UPDATED: SEC Investigating RI Bonds

Friday, February 04, 2011

 

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The U.S. Securities and Exchange Commission has launched an investigation in the state’s bond offerings—which raises major red flags about the health of the state’s finances, particularly its pension system.

“There’s no secret that the SEC is concerned about states issuing bonds when the states in many cases may be on the verge of bankruptcy,” said Ed Mazze, a business professor at the University of Rhode Island. “So I’m not surprised that they would be looking at Rhode Island because in the last couple of weeks Rhode Island has hit the list again in terms of its unfunded pension liability, budget deficit, etc.”

Illinois also under investigation

The investigation puts Rhode Island in a league with Illinois, which earlier this month came under investigation by the SEC for not fully disclosing to investors the risks in its method of funding its pensions. Rhode Island uses a pension funding method similar to Illinois' method, according to the New York Times.

Peter Nigro, a finance professor at Bryant University, told GoLocalProv he believes that Rhode Island, like Illinois, may not have been accurately or thoroughly reporting its future pension obligations to investors, triggering the SEC investigation.

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He said it will take anywhere from six months to a year for an investigation to be completed. In the meantime, just the news that the SEC is looking into state finances could have an impact on the state’s ability to issue bonds, according to Nigro. “It’s probably going to spook the market a little bit,” he said, as investors wonder why the SEC is investigating. “It’s probably not something good.”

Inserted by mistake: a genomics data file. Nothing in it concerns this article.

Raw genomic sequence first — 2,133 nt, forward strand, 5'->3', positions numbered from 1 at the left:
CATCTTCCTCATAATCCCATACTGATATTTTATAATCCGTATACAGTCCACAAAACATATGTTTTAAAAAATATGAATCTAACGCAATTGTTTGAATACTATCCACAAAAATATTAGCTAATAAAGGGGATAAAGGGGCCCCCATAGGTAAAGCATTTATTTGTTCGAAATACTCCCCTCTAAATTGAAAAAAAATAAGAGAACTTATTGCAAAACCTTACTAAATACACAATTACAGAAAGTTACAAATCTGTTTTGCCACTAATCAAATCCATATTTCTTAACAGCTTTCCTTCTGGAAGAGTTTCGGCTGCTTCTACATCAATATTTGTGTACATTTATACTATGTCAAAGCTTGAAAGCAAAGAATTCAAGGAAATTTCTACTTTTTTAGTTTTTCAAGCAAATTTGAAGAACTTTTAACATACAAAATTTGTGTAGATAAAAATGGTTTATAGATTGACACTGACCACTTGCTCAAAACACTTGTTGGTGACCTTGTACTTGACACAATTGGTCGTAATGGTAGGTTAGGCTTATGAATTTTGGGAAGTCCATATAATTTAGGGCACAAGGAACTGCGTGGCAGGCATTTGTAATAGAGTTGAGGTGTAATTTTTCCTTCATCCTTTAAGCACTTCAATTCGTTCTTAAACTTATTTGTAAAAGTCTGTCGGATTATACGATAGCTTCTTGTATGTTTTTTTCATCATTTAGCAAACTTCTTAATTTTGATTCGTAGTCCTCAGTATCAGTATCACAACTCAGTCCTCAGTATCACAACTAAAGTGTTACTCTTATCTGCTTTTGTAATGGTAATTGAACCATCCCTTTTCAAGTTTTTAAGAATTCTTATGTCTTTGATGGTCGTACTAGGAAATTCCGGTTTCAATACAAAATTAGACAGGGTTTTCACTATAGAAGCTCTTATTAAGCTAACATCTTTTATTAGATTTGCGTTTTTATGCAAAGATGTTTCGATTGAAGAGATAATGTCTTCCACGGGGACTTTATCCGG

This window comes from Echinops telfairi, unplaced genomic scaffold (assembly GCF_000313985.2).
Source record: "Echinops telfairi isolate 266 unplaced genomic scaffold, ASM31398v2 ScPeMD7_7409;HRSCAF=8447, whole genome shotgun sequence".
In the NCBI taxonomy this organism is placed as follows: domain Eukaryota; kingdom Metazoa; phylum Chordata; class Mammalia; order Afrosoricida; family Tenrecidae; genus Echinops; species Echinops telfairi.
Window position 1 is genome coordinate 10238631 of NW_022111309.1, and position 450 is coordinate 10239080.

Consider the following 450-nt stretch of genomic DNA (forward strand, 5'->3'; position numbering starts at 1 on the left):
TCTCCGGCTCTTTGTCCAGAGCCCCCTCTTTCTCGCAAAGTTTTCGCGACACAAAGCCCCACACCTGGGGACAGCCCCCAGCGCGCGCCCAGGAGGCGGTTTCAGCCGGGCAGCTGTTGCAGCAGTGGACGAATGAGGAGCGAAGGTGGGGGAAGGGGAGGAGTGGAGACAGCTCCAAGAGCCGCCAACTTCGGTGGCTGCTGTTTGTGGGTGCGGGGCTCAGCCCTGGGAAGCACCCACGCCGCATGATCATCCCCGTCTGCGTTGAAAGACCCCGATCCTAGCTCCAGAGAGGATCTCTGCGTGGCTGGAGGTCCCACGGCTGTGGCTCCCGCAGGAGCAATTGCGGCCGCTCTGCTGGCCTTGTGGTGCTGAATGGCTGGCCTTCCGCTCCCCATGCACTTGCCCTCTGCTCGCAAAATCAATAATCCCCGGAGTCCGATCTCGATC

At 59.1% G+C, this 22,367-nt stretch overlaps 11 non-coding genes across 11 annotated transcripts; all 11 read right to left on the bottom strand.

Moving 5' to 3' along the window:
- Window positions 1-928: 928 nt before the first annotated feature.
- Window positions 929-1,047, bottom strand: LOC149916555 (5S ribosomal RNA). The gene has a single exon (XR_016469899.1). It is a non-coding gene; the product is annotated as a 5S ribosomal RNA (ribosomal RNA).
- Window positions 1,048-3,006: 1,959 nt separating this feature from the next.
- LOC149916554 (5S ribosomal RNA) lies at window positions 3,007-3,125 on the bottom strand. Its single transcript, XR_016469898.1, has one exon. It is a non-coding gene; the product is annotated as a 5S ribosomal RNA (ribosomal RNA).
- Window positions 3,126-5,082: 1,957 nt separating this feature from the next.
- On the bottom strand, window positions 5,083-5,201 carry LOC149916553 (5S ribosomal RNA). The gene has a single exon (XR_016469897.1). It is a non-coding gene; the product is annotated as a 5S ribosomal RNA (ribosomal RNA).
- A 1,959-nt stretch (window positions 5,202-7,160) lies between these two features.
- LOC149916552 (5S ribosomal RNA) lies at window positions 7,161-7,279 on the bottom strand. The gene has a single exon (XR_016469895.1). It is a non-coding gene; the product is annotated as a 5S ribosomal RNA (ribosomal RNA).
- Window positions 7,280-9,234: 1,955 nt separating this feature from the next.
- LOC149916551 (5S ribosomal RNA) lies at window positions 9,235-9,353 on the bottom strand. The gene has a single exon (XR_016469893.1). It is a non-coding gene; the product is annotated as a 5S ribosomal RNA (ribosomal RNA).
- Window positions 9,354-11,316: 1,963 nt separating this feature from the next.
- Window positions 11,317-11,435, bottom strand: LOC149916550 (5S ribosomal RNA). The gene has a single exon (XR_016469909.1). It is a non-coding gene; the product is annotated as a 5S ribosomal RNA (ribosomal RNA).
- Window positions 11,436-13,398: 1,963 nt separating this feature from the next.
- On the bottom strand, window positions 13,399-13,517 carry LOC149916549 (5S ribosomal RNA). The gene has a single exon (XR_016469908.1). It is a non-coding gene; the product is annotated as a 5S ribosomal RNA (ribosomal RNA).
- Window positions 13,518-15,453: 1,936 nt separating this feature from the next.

Impact on state finances

If the state receives a less favorable bond rating as a result of the investigation, he said that would make it more costly for it to borrow money—only further exacerbating the financial conditions that put the state in this situation in the first place. The impact, he noted, could have a broad effect on the state budget and efforts to balance it.

“We are spending more than we have,” Nigro said. “So what do we do? We borrow money. How do you borrow? You issue debt.”

Nigro, who worked in the U.S. Treasury Department for about a decade, said the investigation could also affect local communities. “It could have a trickle-down effect,” he said.

Raimondo: ‘I was not entirely surprised’

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In a statement from her office announcing the investigation yesterday, General Treasurer Gina Raimondo said she was not surprised by it.

“It is regrettable to have inherited this situation so early in my administration before having an opportunity to fully address these issues,” Raimondo said. “Regardless if the SEC decides to proceed with a full investigation, work has begun to improve the state’s disclosures in bond issuances. The state needs to be able to access the bond market in the years to come on the most favorable terms possible. It is critical to present a complete picture of our finances to potential bond investors.”

Earlier this week, Raimondo initiated her own review of every aspect of the General Treasurer’s office, including the state’s bond disclosure practices, which she said she will ensure are in keeping with the “best practices nationwide.”

“I was not entirely surprised to receive the SEC’s call,” Raimondo added. “For months Rhode Island has been listed among several states with precarious finances. This challenging position is in part due to our significant and growing unfunded pension liability. It is unacceptable to be on these lists. The first step to addressing these challenges is to be accurate about the numbers we are using and to not underestimate the magnitude of our problems.”
 

 
 

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